Hypertension and nephrology

[Ventricular arrhythmia]

ZÁMOLYI Károly

SEPTEMBER 30, 2020

Hypertension and nephrology - 2020;24(4)

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Hypertension and nephrology

[Association between cyclothymic affective temperament and hypertension]

NEMCSIK János, BATTA Dóra, KŐRÖSI Beáta, RIHMER Zoltán

[Affective temperaments (cyclothymic, hypertymic, depressive, anxious, irritable) are stable parts of personality and after adolescent only their minor changes are detectable. Their connections with psychopathology is well-described; depressive temperament plays role in major depression, cyclothymic temperament in bipolar II disorder, while hyperthymic temperament in bipolar I disorder. Moreover, scientific data of the last decade suggest, that affective temperaments are also associated with somatic diseases. Cyclothymic temperament is supposed to have the closest connection with hypertension. The prevalence of hypertension is higher parallel with the presence of dominant cyclothymic affective temperament and in this condition the frequency of cardiovascular complications in hypertensive patients was also described to be higher. In chronic hypertensive patients cyclothymic temperament score is positively associated with systolic blood pressure and in women with the earlier development of hypertension. The background of these associations is probably based on the more prevalent presence of common risk factors (smoking, obesity, alcoholism) with more pronounced cyclothymic temperament. The scientific importance of the research of the associations of personality traits including affective temperaments with somatic disorders can help in the identification of higher risk patient subgroups.]

Hypertension and nephrology

[Post-career development of cardiometabolic changes and hypertension in competitive athletes]

LELBACH Ádám, KÁNTOR Márk, KOLLER Ákos

[Regular physical activity is essential in delaying the aging processes (e.g. arterial remodelling – stiffening, metabolism, bodyweight), the beneficial effects of competitive sports – especially strength sports – according to the recent data of the literature are questionable. The beneficial effects of physical activity on the cardiovascular (CV) system are well known, however less is known regarding the delayed impacts of high intensity competitive sports on the CV system, especially after the sport career is over. This review summarizes the effects of active competitive sport and the post-career period on the cardiometabolic system with special attention to the systemic blood pressure and the development of metabolic syndrome. After sport career, the welldeveloped high performance cardiovascular- and metabolic system suddenly is much less used, but still supported by sport-level diet. It is well known that hypertension is a significant pathogenic factor in the development of cardiovascular diseases, characterized – among others – by reduced elasticity of large- and medium- sized vessels thereby importantly contributing to the development of systolic hypertension. Inflammation and thrombus formation both play an important role in the development of vascular injury and atherosclerosis. The increased tone of microvessels can impair the blood supply of certain organs, including the coronary circulation. It has been ample shown, that regular non-competitive, aerobic exercise activities are important factors in preventing hypertension. Such pathological changes become more evident after the development of post-career obesity, as well as the development of hypertension due to the activation of the renin-angiotensin system through sodium retention and other metabolic changes (increased glucose tolerance, insulin resistance, type II diabetes mellitus). It has been ample shown, that regular non-competitive, dynamic aerobic exercise activities are important factors in preventing hypertension. The frequency, intensity, type, and time (FITT) principle of exercise prescription is the first and common therapeutic approach, which represents the translation of cardiovascular basic science research results into hypertension treatment, thus can provide a personalized physical activity program/therapy according to medical needs not just for the post-career sportspersons, but the wide range of patients.]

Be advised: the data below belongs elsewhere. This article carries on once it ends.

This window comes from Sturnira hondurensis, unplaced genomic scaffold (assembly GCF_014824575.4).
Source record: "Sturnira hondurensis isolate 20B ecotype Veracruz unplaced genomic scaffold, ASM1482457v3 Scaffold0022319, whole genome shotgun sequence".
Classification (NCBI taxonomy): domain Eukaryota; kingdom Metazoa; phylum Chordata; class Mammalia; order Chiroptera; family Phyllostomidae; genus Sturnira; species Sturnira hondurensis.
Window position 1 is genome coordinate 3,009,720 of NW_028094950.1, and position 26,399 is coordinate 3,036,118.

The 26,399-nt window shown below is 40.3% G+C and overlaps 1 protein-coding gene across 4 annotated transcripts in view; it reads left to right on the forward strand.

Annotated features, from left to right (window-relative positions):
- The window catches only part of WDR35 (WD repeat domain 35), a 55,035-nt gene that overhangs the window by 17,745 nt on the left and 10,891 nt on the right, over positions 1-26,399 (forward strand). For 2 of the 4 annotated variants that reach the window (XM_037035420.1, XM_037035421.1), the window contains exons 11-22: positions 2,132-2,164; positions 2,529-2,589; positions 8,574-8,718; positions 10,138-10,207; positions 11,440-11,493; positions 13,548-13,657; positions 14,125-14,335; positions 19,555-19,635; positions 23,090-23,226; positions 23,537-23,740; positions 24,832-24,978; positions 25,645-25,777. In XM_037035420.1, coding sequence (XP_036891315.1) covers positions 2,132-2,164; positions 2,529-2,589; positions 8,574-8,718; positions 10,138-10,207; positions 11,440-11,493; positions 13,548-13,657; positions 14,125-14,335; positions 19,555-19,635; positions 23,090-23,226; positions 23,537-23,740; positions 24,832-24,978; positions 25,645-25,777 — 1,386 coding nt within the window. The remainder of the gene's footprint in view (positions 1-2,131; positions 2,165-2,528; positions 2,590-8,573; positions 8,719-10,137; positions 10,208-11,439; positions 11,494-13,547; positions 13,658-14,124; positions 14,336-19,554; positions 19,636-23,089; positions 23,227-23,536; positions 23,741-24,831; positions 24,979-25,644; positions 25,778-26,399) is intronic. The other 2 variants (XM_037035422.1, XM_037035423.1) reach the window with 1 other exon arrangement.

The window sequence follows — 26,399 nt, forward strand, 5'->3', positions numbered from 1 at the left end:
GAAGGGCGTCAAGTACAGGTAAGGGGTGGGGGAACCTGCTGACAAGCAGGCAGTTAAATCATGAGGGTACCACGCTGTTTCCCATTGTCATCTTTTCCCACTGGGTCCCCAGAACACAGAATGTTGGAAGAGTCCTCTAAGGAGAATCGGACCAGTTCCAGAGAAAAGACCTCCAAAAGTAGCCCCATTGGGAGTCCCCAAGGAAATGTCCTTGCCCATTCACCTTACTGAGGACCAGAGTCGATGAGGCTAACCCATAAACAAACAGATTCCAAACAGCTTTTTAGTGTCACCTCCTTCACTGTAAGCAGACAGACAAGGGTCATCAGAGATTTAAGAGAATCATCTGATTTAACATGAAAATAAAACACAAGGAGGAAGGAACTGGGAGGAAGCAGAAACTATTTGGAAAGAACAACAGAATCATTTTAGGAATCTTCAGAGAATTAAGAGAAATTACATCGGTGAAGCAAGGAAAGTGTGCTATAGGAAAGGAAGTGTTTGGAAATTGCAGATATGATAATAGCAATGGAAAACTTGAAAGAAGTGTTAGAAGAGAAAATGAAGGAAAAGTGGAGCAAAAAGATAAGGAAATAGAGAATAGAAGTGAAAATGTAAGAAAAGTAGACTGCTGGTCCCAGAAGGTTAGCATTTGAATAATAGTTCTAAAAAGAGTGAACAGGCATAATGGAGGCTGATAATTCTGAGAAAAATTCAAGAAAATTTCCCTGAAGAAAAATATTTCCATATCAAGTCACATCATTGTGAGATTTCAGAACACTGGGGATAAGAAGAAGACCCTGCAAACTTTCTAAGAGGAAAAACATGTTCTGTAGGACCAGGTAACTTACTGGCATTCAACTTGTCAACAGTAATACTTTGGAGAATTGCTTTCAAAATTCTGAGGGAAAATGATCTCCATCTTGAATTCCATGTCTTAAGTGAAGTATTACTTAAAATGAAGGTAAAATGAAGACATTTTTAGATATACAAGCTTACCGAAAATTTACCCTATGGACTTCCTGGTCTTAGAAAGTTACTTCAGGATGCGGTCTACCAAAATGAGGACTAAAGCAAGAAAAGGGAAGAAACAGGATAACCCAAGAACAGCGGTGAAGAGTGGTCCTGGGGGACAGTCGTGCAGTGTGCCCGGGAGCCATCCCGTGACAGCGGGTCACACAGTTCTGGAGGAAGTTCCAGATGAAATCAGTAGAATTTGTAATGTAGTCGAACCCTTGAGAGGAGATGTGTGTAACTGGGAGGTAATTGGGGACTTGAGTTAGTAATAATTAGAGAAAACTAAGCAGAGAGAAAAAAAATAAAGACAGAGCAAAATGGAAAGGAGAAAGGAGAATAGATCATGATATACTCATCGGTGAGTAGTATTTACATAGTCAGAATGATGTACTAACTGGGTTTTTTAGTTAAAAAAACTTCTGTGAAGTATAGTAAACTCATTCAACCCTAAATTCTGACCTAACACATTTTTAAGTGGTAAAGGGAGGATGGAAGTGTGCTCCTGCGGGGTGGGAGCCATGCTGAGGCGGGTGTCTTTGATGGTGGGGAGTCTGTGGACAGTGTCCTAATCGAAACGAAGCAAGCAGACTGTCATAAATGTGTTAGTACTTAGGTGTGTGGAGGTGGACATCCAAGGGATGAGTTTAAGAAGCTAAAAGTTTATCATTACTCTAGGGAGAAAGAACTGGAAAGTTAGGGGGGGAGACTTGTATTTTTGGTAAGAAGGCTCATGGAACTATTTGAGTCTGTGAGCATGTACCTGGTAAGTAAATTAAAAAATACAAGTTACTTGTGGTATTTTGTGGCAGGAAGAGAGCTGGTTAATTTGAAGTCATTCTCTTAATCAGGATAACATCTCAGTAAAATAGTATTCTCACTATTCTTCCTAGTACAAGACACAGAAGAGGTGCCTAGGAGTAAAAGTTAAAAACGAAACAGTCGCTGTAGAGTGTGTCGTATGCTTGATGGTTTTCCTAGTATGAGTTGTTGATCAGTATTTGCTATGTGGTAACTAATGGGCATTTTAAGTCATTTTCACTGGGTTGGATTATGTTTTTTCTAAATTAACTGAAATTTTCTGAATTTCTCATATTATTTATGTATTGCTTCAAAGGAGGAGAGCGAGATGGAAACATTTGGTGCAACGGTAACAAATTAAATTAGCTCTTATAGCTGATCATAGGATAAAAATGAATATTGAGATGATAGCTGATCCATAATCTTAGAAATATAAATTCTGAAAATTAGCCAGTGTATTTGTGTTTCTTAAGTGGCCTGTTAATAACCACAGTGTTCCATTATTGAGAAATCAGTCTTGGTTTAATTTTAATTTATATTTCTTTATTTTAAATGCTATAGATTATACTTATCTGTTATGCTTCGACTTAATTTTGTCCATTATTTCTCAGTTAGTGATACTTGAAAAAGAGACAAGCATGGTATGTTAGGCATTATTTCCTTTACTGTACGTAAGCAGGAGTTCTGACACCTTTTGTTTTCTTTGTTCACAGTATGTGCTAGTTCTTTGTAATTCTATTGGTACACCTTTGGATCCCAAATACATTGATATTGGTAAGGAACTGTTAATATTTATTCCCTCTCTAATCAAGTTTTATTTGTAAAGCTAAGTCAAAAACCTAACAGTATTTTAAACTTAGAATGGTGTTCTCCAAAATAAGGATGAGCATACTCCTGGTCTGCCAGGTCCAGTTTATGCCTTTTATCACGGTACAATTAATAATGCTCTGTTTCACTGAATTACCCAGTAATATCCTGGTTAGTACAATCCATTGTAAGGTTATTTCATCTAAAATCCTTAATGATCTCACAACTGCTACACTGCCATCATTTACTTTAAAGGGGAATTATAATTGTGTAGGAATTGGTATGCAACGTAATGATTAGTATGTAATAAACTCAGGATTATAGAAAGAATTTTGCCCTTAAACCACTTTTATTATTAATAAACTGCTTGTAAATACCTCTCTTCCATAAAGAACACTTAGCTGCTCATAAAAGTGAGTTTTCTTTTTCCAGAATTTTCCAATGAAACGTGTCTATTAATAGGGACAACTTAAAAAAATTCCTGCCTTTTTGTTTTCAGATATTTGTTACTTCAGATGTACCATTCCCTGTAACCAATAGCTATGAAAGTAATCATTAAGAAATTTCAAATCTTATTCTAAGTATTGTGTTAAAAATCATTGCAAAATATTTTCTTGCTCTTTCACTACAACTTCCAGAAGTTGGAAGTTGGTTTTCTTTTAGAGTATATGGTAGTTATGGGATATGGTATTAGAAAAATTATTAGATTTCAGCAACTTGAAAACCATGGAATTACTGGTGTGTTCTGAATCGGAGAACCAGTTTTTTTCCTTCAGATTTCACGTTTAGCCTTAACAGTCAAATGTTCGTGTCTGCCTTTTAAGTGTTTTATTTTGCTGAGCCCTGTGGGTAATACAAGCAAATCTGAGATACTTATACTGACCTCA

Hypertension and nephrology

[Continuing medical education]

Hypertension and nephrology

[Hyperkalaemia IV.]

DEÁK György, PATÓ Éva, KÉKES Ede

[The six-part summary presents the epidemiology, diagnosis, pathogenesis, and treatment of hyperkalaemia.]

Hypertension and nephrology

[Non-pharmacological treatment of hypertension and reducing cardiovascular risk in general practitioners’ clusters]

MOHOS András, KOZMA Anna, MARKÓ-KUCSERA Mária, MESTER Lajos

[Hypertension and cardiovascular diseases are major public health issues. In their treatment non-pharmacological methods have a role in every case either alone or as a complement. Patient adherence is a key factor. The role of primary care is very important in the management and with general practitioners’ cluster model and with the involvement of new primary care professionals (for example: dietetitian, physiotherapist) the opportunities are expanding. In the A GP Cluster and in the Marosmenti GP Cluster the analysis of the patients’ results who participated in an individual health status examination, in dietetic and in physiotherapy services. Assessing the professionals’ attitudes towards GP cluster model. In the A GP Cluster 2409 people, in the Marosmenti GP Cluster 1826 people participated in an individual health status examination. 14.6% and 19.9% of the participants were under the age of 18. 58.9% and 60.7% of the participants over the age of 18 were female. 1083 and 232 patients used physiotherapy services, 147 and 187 people used dietetic services. The age distribution of the individual health status examinations is correspond to the Hungarian age pyramid. In addition to the preventive approach came into view the community based local health care services. The GP cluster model was welcomed by the patients, the physiotherapy was more popular than dietetic among them. All professionals of the GP clusters had a positive opinion of the professional work done in the project. Conclusion: There is a demand both from the patients and the healthcare professionals for the GP cluster concept. The establishing of an appropriate monitoring system and creating long-term, sustainable operating conditions are essential for achieving lasting social health gains. ]